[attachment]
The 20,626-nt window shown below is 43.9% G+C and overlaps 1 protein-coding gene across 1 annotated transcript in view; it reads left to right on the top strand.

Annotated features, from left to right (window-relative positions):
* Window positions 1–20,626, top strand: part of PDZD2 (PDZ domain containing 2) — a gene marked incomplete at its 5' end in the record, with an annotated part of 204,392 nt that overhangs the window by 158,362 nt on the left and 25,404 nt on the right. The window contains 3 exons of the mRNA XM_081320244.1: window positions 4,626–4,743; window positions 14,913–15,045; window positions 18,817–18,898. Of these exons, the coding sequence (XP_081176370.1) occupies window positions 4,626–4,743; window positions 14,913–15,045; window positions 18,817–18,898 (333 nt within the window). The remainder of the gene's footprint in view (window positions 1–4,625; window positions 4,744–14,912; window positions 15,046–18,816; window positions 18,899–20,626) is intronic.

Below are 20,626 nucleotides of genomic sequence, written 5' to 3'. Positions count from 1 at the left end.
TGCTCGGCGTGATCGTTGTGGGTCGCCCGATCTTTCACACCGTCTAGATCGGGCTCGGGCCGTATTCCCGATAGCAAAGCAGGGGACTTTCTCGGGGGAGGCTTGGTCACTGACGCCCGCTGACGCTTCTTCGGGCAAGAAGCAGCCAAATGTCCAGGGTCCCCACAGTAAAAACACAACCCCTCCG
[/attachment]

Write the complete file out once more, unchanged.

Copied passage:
The 20,626-nt window shown below is 43.9% G+C and overlaps 1 protein-coding gene across 1 annotated transcript in view; it reads left to right on the top strand.

Annotated features, from left to right (window-relative positions):
* Window positions 1–20,626, top strand: part of PDZD2 (PDZ domain containing 2) — a gene marked incomplete at its 5' end in the record, with an annotated part of 204,392 nt that overhangs the window by 158,362 nt on the left and 25,404 nt on the right. The window contains 3 exons of the mRNA XM_081320244.1: window positions 4,626–4,743; window positions 14,913–15,045; window positions 18,817–18,898. Of these exons, the coding sequence (XP_081176370.1) occupies window positions 4,626–4,743; window positions 14,913–15,045; window positions 18,817–18,898 (333 nt within the window). The remainder of the gene's footprint in view (window positions 1–4,625; window positions 4,744–14,912; window positions 15,046–18,816; window positions 18,899–20,626) is intronic.

Below are 20,626 nucleotides of genomic sequence, written 5' to 3'. Positions count from 1 at the left end.
TGCTCGGCGTGATCGTTGTGGGTCGCCCGATCTTTCACACCGTCTAGATCGGGCTCGGGCCGTATTCCCGATAGCAAAGCAGGGGACTTTCTCGGGGGAGGCTTGGTCACTGACGCCCGCTGACGCTTCTTCGGGCAAGAAGCAGCCAAATGTCCAGGGTCCCCACAGTAAAAACACAACCCCTCCG